3 years ago

Thresholds for PSA doubling time in men with non-metastatic castration-resistant prostate cancer

Matthew R. Cooperberg, Christopher L. Amling, William J. Aronson, Amanda De Hoedt, Lauren E. Howard, Daniel Moreira, Martha K. Terris, Stephen J. Freedland, Christopher J. Kane
Objectives To examine whether prostate-specific antigen doubling time (PSADT) correlates with metastases, all-cause mortality (ACM), and prostate cancer-specific mortality (PCSM) and to identify PSADT thresholds that can be used clinically for risk stratification in men with M0 castration-resistant prostate cancer (CRPC). Materials and Methods We collected data on 441 men with M0 CRPC in 2000–2015 at five Veterans Affairs hospitals. Cox models were used to test the association between log-transformed PSADT and the development of metastasis, ACM and PCSM. To identify thresholds, we categorized PSADT into 3-month groups and then combined groups with similar hazard ratios (HRs). Results The median (interquartile range) follow-up was 28.3 (14.7–49.1) months. As a continuous variable, PSADT was associated with metastases, ACM and PCSM (HR 1.40–1.68, all P < 0.001). We identified the following PSADT thresholds: <3 months; 3–8.9 months; 9–14. months; and ≥15 months. As a categorical variable, PSADT was associated with metastases, ACM and PCSM (all P < 0.001). Specifically, PSADT <3 months was associated with an approximately ninefold increased risk of metastases (HR 8.63, 95% CI 5.07–14.7) and PCSM (HR 9.29, 95% CI 5.38–16.0), and a 4.7-fold increased risk of ACM (HR 4.71, 95% CI 2.98–7.43) on multivariable analysis compared with PSADT ≥15 months. The median times to metastasis for patients with PSADT <3, 3–8.9, 9–14.9 and ≥15 months were 9, 19, 40 and 50 months, respectively. Conclusion Prostate-specific antigen doubling time was a strong predictor of metastases, ACM and PCSM in patients with M0 CRPC. As with patients at earlier disease stages, <3, 3–8.9, 9–14.9 and ≥15 months are reasonable PSADT thresholds for risk stratification in men with M0 CRPC. These thresholds can be used for selecting high-risk men for clinical trials.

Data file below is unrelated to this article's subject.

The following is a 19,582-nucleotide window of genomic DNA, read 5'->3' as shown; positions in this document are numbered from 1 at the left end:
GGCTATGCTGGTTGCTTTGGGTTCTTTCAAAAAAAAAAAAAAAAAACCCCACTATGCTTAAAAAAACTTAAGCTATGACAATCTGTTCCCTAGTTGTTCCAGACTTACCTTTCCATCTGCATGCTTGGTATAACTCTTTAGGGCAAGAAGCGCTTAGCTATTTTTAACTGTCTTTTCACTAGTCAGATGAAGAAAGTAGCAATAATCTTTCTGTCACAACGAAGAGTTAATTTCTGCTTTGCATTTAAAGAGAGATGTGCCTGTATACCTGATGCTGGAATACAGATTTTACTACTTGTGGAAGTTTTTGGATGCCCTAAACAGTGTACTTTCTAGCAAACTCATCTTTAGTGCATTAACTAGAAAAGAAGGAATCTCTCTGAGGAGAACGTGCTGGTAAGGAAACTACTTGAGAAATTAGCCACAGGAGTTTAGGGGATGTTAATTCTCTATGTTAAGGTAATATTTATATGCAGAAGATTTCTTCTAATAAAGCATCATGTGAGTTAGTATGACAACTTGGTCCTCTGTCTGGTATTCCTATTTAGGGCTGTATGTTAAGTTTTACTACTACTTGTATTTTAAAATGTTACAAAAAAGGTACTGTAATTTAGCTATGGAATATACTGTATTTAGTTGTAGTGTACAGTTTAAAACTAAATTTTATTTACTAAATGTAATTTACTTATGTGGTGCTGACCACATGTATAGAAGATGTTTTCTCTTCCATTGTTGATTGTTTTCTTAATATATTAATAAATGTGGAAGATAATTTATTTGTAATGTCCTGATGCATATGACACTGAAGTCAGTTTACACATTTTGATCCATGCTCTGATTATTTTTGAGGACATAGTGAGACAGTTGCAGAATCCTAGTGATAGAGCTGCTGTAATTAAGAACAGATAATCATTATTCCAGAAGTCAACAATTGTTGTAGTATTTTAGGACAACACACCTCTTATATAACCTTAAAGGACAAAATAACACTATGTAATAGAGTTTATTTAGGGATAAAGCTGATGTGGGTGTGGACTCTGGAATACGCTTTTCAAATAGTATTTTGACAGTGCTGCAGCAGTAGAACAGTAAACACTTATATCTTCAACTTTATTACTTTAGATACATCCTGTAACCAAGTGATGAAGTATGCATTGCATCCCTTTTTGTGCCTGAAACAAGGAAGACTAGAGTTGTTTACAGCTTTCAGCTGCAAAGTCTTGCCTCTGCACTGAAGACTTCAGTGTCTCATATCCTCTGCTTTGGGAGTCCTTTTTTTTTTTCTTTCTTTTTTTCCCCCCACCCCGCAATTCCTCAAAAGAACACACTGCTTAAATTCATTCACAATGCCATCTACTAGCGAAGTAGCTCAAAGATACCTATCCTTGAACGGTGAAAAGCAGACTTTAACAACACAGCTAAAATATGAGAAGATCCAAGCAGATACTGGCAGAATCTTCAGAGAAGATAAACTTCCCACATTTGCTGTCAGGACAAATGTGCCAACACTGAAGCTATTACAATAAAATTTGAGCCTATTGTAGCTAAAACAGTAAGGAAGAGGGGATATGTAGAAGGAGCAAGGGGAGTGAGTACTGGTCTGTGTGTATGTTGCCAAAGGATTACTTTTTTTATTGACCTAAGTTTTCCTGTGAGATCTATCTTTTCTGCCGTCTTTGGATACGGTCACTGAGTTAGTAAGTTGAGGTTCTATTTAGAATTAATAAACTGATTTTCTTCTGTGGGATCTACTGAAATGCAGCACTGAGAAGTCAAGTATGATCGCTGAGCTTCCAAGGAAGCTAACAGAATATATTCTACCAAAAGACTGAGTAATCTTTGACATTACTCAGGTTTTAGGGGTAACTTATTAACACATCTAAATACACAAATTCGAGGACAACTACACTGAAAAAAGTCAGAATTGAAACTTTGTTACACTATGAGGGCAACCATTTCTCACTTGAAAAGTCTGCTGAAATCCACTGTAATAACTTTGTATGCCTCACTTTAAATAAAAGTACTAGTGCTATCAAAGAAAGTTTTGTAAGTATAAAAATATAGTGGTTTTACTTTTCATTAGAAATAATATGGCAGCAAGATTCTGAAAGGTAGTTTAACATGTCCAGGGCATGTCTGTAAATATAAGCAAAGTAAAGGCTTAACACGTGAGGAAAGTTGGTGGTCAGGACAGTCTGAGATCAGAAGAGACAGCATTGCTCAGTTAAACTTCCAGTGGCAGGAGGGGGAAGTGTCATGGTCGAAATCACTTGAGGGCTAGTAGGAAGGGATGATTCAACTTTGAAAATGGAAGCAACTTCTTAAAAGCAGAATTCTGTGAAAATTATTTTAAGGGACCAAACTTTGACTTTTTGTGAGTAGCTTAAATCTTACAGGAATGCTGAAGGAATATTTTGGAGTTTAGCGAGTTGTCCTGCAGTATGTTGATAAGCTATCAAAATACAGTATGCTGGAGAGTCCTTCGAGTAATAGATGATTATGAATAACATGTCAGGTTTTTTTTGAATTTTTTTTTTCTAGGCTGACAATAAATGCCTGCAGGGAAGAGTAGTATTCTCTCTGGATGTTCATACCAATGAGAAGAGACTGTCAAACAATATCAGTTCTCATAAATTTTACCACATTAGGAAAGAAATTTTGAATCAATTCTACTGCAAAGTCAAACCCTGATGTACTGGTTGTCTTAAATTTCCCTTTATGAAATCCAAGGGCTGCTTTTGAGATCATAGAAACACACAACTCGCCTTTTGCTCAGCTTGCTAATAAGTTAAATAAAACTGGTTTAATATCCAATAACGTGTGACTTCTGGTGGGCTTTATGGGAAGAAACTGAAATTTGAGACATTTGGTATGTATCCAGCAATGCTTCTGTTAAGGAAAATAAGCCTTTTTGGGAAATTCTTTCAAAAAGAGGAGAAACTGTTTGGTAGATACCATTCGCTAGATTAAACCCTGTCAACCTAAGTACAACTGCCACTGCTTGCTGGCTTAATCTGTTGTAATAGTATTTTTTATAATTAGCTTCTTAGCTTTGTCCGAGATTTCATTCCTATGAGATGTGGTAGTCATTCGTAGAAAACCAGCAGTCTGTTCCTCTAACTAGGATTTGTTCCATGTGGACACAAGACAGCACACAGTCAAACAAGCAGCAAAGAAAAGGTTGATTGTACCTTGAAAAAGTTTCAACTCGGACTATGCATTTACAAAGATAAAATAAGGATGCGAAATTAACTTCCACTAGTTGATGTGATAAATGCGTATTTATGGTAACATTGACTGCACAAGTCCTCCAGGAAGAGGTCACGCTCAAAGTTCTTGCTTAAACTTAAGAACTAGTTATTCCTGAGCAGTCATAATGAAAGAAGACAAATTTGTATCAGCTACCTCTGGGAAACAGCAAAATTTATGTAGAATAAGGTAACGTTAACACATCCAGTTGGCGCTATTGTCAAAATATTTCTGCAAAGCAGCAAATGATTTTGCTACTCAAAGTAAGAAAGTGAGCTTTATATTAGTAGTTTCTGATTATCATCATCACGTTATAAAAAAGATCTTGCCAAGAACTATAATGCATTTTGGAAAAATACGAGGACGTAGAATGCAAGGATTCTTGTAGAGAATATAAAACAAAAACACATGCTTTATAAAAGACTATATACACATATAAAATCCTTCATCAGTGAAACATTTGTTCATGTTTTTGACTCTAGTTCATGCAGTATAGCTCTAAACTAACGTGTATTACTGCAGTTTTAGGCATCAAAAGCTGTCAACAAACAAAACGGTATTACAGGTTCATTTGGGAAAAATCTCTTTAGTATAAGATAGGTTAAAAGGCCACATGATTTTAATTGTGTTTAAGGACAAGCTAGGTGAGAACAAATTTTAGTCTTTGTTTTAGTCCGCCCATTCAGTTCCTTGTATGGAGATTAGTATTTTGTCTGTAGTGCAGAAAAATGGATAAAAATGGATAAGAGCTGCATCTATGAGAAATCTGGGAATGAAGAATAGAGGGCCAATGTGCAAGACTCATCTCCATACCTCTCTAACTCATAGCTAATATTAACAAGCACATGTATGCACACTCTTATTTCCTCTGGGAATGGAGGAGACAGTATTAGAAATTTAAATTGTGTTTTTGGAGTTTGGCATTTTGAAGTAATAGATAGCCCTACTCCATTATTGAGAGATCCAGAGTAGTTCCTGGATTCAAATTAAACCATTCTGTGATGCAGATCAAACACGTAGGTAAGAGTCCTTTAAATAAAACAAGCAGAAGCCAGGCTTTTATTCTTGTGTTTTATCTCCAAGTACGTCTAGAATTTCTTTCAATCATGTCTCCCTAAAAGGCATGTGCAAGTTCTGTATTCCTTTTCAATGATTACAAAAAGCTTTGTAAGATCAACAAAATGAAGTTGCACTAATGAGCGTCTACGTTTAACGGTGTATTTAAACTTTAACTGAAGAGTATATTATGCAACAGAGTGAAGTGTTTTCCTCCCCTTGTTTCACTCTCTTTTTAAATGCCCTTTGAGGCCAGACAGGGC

Publisher URL: http://onlinelibrary.wiley.com/resolve/doi

DOI: 10.1111/bju.13856

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